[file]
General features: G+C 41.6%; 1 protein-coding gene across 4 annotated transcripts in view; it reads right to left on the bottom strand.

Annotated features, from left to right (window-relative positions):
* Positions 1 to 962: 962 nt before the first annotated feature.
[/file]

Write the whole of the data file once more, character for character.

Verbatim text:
General features: G+C 41.6%; 1 protein-coding gene across 4 annotated transcripts in view; it reads right to left on the bottom strand.

Annotated features, from left to right (window-relative positions):
* Positions 1 to 962: 962 nt before the first annotated feature.